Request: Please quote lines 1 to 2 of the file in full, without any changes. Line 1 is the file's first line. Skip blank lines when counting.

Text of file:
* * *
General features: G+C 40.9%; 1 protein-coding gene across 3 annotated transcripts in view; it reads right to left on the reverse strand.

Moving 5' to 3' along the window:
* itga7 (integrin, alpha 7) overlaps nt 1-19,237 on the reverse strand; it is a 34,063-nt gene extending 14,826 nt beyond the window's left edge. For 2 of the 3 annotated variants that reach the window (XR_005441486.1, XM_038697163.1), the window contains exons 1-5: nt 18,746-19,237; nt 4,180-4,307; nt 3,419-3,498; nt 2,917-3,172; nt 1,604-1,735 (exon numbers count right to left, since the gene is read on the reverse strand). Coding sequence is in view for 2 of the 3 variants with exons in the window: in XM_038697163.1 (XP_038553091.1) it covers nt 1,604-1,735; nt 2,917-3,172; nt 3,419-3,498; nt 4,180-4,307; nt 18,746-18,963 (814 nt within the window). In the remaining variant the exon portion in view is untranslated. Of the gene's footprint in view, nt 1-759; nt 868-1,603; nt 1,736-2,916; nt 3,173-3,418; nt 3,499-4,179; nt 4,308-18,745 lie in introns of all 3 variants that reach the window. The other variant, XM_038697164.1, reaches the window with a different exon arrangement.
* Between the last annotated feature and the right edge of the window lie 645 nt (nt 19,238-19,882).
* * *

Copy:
General features: G+C 40.9%; 1 protein-coding gene across 3 annotated transcripts in view; it reads right to left on the reverse strand.

Moving 5' to 3' along the window: